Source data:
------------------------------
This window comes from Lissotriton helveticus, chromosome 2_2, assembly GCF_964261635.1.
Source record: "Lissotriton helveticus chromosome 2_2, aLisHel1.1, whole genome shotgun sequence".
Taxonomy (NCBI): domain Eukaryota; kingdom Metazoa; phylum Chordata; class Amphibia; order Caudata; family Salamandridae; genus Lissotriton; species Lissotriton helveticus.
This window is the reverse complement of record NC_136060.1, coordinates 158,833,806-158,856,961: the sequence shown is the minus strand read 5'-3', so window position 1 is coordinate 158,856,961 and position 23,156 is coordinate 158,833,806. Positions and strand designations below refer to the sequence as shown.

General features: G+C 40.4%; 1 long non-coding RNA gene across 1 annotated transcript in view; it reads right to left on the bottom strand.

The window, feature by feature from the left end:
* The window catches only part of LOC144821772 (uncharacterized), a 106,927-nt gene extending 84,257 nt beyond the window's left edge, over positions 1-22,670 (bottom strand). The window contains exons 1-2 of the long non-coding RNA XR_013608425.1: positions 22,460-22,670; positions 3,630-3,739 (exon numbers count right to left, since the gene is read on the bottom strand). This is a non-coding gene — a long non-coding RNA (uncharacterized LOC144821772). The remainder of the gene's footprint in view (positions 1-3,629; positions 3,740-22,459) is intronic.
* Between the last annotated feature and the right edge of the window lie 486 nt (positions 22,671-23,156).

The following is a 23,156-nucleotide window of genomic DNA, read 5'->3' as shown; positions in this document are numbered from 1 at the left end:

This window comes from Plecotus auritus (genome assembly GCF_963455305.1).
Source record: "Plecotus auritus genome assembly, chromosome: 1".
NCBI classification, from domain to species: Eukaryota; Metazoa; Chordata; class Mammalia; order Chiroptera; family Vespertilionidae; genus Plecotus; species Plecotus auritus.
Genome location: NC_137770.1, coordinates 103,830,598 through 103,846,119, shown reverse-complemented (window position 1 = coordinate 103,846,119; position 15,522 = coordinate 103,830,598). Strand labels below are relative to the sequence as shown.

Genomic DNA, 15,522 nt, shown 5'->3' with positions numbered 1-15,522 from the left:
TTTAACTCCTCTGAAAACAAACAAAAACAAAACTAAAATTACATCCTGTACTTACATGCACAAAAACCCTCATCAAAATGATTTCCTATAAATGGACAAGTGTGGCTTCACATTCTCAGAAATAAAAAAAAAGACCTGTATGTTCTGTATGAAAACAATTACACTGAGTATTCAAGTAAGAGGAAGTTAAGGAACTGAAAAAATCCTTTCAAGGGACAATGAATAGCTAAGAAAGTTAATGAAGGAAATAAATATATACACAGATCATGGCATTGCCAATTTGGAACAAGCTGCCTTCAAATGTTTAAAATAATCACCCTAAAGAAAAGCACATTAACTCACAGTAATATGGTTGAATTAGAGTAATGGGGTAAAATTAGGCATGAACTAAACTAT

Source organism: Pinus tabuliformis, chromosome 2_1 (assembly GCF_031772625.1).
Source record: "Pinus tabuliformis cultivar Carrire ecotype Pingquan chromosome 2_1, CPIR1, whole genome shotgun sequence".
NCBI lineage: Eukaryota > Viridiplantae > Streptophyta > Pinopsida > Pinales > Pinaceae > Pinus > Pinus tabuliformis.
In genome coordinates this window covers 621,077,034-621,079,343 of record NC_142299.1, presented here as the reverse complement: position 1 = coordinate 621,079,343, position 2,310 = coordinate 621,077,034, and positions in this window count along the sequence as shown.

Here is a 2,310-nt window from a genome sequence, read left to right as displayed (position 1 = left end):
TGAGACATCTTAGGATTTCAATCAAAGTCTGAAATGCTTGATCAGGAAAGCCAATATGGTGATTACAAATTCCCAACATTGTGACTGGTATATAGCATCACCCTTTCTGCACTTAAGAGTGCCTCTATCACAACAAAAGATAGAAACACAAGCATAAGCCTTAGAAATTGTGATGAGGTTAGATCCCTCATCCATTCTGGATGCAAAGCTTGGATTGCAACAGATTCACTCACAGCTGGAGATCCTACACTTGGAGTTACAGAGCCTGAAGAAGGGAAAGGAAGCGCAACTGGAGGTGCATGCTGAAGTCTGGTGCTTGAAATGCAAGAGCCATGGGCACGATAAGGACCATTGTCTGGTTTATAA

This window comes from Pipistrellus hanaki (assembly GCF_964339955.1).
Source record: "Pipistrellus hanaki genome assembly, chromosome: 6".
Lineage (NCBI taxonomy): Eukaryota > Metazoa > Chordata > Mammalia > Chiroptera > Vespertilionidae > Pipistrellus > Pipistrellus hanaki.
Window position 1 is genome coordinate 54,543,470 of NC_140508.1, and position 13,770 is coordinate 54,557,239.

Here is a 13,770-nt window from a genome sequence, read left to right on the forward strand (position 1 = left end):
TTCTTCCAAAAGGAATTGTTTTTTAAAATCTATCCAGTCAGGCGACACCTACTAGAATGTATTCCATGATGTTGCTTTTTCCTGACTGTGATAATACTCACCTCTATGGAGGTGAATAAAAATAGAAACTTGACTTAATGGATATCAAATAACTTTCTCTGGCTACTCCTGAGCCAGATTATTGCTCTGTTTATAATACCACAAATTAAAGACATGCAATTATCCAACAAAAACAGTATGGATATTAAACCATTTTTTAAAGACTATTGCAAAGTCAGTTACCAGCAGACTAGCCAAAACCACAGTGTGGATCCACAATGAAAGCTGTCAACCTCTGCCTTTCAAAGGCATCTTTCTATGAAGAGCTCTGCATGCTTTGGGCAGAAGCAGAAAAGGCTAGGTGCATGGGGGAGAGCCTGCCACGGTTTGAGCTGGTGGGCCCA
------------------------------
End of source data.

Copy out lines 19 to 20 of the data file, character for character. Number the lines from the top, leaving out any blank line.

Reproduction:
In genome coordinates this window covers 621,077,034-621,079,343 of record NC_142299.1, presented here as the reverse complement: position 1 = coordinate 621,079,343, position 2,310 = coordinate 621,077,034, and positions in this window count along the sequence as shown.

Here is a 2,310-nt window from a genome sequence, read left to right as displayed (position 1 = left end):